Having said that, what I did not realise was that because of my degree in History of Art thus having studied architecture—I was more caught up on knowledge than I thought.
Going at it alone
I loved working at Privet House and I learnt so much: a business perspective, choosing and buying antiques and vintage pieces, aesthetics, design, art, interiors. I met so many designers and architects I admired and learnt from them.
However, I wanted to do interiors, not just sell beautiful things. The shop had no intention of offering design services and so, I figured I needed to start doing it on my own. I had just had my daughter and needed a paying job so there was no way I could afford to start as an intern at a design firm.
So, I created my company and very, very shyly started offering services to friends, friends of friends and soon enough I started getting projects. My first two projects were 'zero fee' in exchange for photos for my portfolio!
Lessons from a personal history with history
My academic path and working in museums taught me a few things that I carry with me to this day. Whilst I loved Egyptology and even went on excavations in Egypt as a ceramicist, what I was interested in was art research and working in museums. I was (and still am) fascinated by flow paths and how curators design exhibitions in a way that intentionally guides people through a space.
Also, the importance of having a method. When you research and gather information whether, for an article, an exhibition label, or designing a room, it's fundamental to have a method, an order of things.
It's all in the details
Egyptology taught me to see, and pay attention to, the details. Training your eye is fundamental in design. You may be naturally predisposed but you still need to train your eye to see more, to see differently, to understand what you are looking at and to realise why an artist or designer chose to do something a certain way.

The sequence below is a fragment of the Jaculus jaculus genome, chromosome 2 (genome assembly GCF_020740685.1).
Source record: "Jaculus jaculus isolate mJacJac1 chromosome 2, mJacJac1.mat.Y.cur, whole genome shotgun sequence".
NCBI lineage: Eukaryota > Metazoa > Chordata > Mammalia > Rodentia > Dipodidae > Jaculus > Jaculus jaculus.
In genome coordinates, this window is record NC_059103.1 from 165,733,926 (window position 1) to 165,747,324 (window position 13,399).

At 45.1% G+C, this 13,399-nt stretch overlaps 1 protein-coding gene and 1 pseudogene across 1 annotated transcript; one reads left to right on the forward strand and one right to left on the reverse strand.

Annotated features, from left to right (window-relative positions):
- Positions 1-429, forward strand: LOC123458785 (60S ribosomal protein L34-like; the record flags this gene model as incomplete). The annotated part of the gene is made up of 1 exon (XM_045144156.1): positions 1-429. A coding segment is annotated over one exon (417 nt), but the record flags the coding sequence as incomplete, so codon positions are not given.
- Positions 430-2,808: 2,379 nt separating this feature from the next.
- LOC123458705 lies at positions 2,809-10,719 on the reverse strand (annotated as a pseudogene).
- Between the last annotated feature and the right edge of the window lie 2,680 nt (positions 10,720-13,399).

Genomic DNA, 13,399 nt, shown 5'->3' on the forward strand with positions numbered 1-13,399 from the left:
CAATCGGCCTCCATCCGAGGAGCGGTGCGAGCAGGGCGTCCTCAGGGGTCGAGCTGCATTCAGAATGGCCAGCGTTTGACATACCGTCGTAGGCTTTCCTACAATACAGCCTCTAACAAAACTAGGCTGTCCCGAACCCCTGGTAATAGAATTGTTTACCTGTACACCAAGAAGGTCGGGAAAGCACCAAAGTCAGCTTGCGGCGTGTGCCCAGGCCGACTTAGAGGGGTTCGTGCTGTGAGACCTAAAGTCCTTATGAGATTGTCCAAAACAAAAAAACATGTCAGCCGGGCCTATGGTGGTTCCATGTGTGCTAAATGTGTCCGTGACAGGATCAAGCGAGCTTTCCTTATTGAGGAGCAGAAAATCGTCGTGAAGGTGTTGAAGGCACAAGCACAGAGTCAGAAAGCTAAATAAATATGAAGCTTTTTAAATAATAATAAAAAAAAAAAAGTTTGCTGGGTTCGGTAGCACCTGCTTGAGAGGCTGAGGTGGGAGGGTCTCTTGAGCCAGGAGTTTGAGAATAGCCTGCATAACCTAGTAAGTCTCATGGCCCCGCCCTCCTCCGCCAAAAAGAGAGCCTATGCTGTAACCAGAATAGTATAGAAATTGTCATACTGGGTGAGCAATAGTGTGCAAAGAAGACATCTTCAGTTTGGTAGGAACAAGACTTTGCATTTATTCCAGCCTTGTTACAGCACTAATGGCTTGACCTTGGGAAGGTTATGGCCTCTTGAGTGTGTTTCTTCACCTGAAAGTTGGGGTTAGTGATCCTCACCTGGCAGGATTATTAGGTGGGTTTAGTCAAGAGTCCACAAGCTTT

As both an art historian and Egyptologist you spend hours looking at pieces to understand all the details, the nuances, the changes, so you can understand a period, a method, the story behind it. This helps me zone in on certain details but also to see the big picture and what works and does not work when putting a space together.
The bucket list
I lived in London for 5+ years and my aesthetic has always aligned more with the way British designers view and design interiors. I have had projects there and I keep up with the design world in the UK and France—I make sure to visit Chelsea Harbour and showrooms every time I am in London! But I want to have more projects in London, and I'd also love to work in Portugal, simply to have an excuse to be home more.
But, on the bucket list:
- Design the interiors of a boutique hotel or a historic inn. Or even a private jet!
- Have a project published in the pages of House & Garden—what a dream!
If you could go back in time...
I wish I had made the move to interior design sooner, so I could have had spent more time working for and learning from other designers. I think we have stopped appreciating the value of an apprenticeship, I think it is so important to learn from others' perspectives and experiences.
I wish I had made the move whilst in England as I would have begged for apprenticeships at Colefax & Fowler and Nina Campbell (today that list would include Rita Konig and Todhunter Earle too).
Accepting it is time to move on
It was extremely hard to leave Egyptology. I quit because I felt I had hit a wall. I did not want to pursue a PhD anymore and for an academic career that is a must. I did not want to immerse myself in a degree that no longer gave me the same joy.
Re-discovering what I now consider my first passion, interior design, may have made me doubt my future in Egyptology. I do miss working in museums terribly! Now and then I find myself thinking that one day when I have more time, I would love to study museology as a hobby.